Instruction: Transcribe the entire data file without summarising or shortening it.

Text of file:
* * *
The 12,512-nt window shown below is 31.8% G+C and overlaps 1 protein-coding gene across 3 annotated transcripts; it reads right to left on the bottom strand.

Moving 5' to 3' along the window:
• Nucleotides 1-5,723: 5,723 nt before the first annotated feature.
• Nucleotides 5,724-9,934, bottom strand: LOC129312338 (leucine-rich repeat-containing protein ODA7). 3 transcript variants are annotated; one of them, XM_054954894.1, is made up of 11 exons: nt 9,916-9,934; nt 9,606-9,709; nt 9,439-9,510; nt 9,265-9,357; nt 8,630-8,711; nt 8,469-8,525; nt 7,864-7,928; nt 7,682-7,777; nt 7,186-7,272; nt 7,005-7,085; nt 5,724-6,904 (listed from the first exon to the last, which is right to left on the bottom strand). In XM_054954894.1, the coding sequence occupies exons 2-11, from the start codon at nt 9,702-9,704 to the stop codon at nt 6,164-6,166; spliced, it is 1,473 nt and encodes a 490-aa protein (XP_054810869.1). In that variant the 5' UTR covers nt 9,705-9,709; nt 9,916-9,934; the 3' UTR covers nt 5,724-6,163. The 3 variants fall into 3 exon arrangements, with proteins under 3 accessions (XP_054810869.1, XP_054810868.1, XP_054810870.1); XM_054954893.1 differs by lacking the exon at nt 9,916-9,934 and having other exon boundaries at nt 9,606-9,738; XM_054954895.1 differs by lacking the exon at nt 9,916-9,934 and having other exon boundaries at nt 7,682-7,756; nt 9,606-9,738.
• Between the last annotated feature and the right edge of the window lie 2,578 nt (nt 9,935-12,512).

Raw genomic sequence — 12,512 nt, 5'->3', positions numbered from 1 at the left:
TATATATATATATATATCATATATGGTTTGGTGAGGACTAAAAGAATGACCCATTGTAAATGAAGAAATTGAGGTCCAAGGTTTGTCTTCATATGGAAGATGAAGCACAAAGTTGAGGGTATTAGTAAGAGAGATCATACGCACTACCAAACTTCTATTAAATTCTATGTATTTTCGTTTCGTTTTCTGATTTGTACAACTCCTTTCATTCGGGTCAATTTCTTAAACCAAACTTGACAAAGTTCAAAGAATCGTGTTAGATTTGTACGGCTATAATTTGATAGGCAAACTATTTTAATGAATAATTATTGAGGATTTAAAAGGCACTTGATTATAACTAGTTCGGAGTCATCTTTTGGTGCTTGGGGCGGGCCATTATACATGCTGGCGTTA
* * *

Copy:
The 12,512-nt window shown below is 31.8% G+C and overlaps 1 protein-coding gene across 3 annotated transcripts; it reads right to left on the bottom strand.

Moving 5' to 3' along the window:
• Nucleotides 1-5,723: 5,723 nt before the first annotated feature.
• Nucleotides 5,724-9,934, bottom strand: LOC129312338 (leucine-rich repeat-containing protein ODA7). 3 transcript variants are annotated; one of them, XM_054954894.1, is made up of 11 exons: nt 9,916-9,934; nt 9,606-9,709; nt 9,439-9,510; nt 9,265-9,357; nt 8,630-8,711; nt 8,469-8,525; nt 7,864-7,928; nt 7,682-7,777; nt 7,186-7,272; nt 7,005-7,085; nt 5,724-6,904 (listed from the first exon to the last, which is right to left on the bottom strand). In XM_054954894.1, the coding sequence occupies exons 2-11, from the start codon at nt 9,702-9,704 to the stop codon at nt 6,164-6,166; spliced, it is 1,473 nt and encodes a 490-aa protein (XP_054810869.1). In that variant the 5' UTR covers nt 9,705-9,709; nt 9,916-9,934; the 3' UTR covers nt 5,724-6,163. The 3 variants fall into 3 exon arrangements, with proteins under 3 accessions (XP_054810869.1, XP_054810868.1, XP_054810870.1); XM_054954893.1 differs by lacking the exon at nt 9,916-9,934 and having other exon boundaries at nt 9,606-9,738; XM_054954895.1 differs by lacking the exon at nt 9,916-9,934 and having other exon boundaries at nt 7,682-7,756; nt 9,606-9,738.
• Between the last annotated feature and the right edge of the window lie 2,578 nt (nt 9,935-12,512).

Raw genomic sequence — 12,512 nt, 5'->3', positions numbered from 1 at the left:
TATATATATATATATATCATATATGGTTTGGTGAGGACTAAAAGAATGACCCATTGTAAATGAAGAAATTGAGGTCCAAGGTTTGTCTTCATATGGAAGATGAAGCACAAAGTTGAGGGTATTAGTAAGAGAGATCATACGCACTACCAAACTTCTATTAAATTCTATGTATTTTCGTTTCGTTTTCTGATTTGTACAACTCCTTTCATTCGGGTCAATTTCTTAAACCAAACTTGACAAAGTTCAAAGAATCGTGTTAGATTTGTACGGCTATAATTTGATAGGCAAACTATTTTAATGAATAATTATTGAGGATTTAAAAGGCACTTGATTATAACTAGTTCGGAGTCATCTTTTGGTGCTTGGGGCGGGCCATTATACATGCTGGCGTTA